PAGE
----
Ricky is an incoming senior at Penn State University, majoring in computer engineering. He was born and raised in Philadelphia, but is of Asian descent. He answered a few questions for me regarding his experience at Penn State as a student of color.
When I initially asked Ricky what ethnicity he is, he hesitated and said American. I anticipated this happening because of the high probability he was born in the U.S. and the assumptions often made from outsiders that he isn’t from America. I responded with reassurance, letting him know I assumed he was born in the U.S., but was wondering what country his ancestors originated from. He informed me that they were from China.
Ricky has several hobbies and interests, but two of his main ones are cooking and technology. He has grown to love discovering new tasteful recipes and improving his skill in the kitchen. He often prefers to stay in and prepare his own meal as opposed to going out to eat, partly because it’s cheaper, but also because he loves to cook. Ricky also has a lot of interest in technology, specifically computer technology. This is why he is a computer engineer major.
I asked Ricky if he had any cultural traditions or customs from his Chinese background. He explained that he doesn’t have many, considering he grew up in Philadelphia and lived in the urban American culture all his life, but that he does still celebrate the Chinese New Year with his extended family.
Ricky and I discussed how his ethnic background affects his experiences here at Penn State and how they might differ from mine. He told me that he does tend to socialize with other students of similar descent, just as other races and ethnicities typically do. He joined an Asian fraternity which also plays into his main friend groups in college. Although he is in this frat and has a lot of Asian or Asian American friends, he also has several friends of different races and ethnicities, such as African American, white, and Hispanic.
I asked Ricky if he ever sees or experiences prejudice or racism on campus. His facial expression and body language in his initial response demonstrated that he didn’t think there was. After taking a second to think, he explained that other students do usually have certain generalizations in their head when they see a student of Asian descent, such as the food they eat or the things they are interested in. Ricky talked to me about how everyone thinks Asians only eat sushi or Panda Express, which is not true. He also said when students see a student of Asian descent they often automatically assume he or she is an international student. He mentioned the stereotype that all Asians are good at math or not good at certain sports such as basketball.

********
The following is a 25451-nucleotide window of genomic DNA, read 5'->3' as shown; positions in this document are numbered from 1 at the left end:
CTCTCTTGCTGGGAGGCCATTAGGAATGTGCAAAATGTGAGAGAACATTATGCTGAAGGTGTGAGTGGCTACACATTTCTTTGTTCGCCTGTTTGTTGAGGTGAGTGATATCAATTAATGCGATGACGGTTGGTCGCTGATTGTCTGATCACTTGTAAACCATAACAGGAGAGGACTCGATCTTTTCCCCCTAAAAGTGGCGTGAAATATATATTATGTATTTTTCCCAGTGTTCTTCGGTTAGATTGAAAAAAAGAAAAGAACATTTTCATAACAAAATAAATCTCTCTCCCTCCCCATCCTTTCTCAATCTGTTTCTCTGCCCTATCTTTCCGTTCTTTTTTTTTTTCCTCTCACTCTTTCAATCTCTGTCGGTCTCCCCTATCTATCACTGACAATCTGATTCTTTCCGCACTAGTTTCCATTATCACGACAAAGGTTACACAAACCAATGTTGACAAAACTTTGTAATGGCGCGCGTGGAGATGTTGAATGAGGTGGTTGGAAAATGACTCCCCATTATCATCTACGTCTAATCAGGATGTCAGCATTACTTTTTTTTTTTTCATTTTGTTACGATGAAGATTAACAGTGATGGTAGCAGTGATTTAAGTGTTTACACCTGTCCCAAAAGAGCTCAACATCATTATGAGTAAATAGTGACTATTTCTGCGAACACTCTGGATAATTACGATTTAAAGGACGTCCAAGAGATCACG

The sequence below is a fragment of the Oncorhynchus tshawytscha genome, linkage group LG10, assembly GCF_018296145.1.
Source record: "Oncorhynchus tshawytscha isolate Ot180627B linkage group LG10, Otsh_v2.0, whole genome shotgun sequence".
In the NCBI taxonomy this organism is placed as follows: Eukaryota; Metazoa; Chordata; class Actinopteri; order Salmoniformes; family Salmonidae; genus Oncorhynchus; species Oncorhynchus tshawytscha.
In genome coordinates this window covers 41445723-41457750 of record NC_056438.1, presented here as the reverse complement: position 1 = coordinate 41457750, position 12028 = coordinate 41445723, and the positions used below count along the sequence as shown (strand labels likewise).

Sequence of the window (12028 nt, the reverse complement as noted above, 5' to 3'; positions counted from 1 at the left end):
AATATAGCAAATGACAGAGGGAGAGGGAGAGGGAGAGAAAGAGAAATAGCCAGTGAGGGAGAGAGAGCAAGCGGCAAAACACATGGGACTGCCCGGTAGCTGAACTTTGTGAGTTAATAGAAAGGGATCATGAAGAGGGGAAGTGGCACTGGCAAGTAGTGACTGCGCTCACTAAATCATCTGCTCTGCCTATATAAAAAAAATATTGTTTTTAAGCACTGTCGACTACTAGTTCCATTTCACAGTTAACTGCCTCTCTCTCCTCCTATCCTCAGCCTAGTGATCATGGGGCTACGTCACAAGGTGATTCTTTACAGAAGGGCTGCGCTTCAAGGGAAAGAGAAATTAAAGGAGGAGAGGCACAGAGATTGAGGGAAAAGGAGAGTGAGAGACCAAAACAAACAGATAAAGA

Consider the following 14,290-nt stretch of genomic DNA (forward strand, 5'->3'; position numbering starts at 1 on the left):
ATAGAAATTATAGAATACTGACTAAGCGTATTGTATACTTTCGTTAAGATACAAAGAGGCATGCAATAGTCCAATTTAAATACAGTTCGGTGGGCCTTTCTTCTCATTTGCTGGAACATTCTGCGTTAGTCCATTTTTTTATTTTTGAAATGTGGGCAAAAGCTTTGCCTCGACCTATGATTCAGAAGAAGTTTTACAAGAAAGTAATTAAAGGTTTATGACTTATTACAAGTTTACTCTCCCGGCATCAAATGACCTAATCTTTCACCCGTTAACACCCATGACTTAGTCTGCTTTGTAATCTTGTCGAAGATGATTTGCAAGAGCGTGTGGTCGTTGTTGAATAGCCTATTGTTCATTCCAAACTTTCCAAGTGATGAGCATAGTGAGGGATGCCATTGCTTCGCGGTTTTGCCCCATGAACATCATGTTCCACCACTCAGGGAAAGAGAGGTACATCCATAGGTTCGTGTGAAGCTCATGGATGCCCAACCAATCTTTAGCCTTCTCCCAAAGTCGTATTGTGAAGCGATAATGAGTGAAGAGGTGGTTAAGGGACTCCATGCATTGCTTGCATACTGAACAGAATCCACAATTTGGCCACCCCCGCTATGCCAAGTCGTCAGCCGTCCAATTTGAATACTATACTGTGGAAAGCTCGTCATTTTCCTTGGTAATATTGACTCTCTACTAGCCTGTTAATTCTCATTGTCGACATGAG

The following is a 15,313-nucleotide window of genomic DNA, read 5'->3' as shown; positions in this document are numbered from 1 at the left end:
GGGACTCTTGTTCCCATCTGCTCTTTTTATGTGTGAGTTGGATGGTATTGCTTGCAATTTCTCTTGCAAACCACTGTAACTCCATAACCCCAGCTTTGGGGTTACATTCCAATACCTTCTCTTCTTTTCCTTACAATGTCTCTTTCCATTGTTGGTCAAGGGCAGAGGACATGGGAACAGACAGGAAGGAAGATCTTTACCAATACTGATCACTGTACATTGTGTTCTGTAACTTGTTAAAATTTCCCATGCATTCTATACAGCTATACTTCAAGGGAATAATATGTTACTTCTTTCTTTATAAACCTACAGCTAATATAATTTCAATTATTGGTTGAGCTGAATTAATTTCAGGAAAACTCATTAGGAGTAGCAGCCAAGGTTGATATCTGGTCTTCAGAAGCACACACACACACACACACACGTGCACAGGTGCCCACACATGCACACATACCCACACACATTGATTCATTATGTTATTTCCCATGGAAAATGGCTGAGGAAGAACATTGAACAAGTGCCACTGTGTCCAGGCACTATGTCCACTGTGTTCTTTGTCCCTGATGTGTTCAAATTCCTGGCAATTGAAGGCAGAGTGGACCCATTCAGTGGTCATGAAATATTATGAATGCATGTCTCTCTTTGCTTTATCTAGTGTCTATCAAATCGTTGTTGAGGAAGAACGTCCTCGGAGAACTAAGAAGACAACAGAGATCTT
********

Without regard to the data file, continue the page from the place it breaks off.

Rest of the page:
As a white female at Penn State, I obviously don’t experience the same prejudice or stereotyping that an Asian-American male would. I was still able to empathize with Ricky and understand that those stereotypes would get old after a while, and are simply not always true. When I go outside and play pickup basketball with all the guys at the courts multiple times a week, they often assume I wouldn’t be the type of girl to get dressed up and go out at night. Then when I see one of them at a party they act a little surprised that I do, because of that stereotype that female basketball players are tomboys. I recognize that this is not a racial stereotype, but hearing about Ricky’s experiences with stereotyping at Penn State reminded me of a few of the stereotypes I receive as well.
I enjoyed interviewing Ricky and learning about his experience at Penn State. It was fun getting to know him and talking about different hobbies and interests. As a freshman, it was interesting for me to talk to a senior and hear about his three years here. Discussing racial and ethnic prejudices, stereotypes, cultural differences, and social tendencies helped me gain a better understanding and knowledge of life at Penn State as a student of color.